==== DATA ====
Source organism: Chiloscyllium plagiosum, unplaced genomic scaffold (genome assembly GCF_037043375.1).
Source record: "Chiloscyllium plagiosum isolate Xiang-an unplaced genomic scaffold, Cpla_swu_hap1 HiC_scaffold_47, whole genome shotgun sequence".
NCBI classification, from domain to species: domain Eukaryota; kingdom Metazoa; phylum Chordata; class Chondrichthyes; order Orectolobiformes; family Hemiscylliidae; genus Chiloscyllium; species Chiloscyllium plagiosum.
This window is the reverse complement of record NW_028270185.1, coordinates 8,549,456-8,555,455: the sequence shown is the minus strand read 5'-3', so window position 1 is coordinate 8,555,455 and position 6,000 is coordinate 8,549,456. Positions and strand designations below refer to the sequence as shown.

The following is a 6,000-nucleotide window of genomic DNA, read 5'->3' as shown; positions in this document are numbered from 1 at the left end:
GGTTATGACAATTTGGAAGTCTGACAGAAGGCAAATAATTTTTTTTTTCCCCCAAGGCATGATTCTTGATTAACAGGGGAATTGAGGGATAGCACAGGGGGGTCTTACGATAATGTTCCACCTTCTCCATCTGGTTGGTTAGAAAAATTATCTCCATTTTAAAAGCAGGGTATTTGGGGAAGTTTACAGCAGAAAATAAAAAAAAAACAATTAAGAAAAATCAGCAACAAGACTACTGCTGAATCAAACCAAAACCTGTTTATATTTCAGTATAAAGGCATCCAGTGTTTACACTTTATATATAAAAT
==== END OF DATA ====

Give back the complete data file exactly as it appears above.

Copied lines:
Source organism: Chiloscyllium plagiosum, unplaced genomic scaffold (genome assembly GCF_037043375.1).
Source record: "Chiloscyllium plagiosum isolate Xiang-an unplaced genomic scaffold, Cpla_swu_hap1 HiC_scaffold_47, whole genome shotgun sequence".
NCBI classification, from domain to species: domain Eukaryota; kingdom Metazoa; phylum Chordata; class Chondrichthyes; order Orectolobiformes; family Hemiscylliidae; genus Chiloscyllium; species Chiloscyllium plagiosum.
This window is the reverse complement of record NW_028270185.1, coordinates 8,549,456-8,555,455: the sequence shown is the minus strand read 5'-3', so window position 1 is coordinate 8,555,455 and position 6,000 is coordinate 8,549,456. Positions and strand designations below refer to the sequence as shown.

The following is a 6,000-nucleotide window of genomic DNA, read 5'->3' as shown; positions in this document are numbered from 1 at the left end:
GGTTATGACAATTTGGAAGTCTGACAGAAGGCAAATAATTTTTTTTTTCCCCCAAGGCATGATTCTTGATTAACAGGGGAATTGAGGGATAGCACAGGGGGGTCTTACGATAATGTTCCACCTTCTCCATCTGGTTGGTTAGAAAAATTATCTCCATTTTAAAAGCAGGGTATTTGGGGAAGTTTACAGCAGAAAATAAAAAAAAAACAATTAAGAAAAATCAGCAACAAGACTACTGCTGAATCAAACCAAAACCTGTTTATATTTCAGTATAAAGGCATCCAGTGTTTACACTTTATATATAAAAT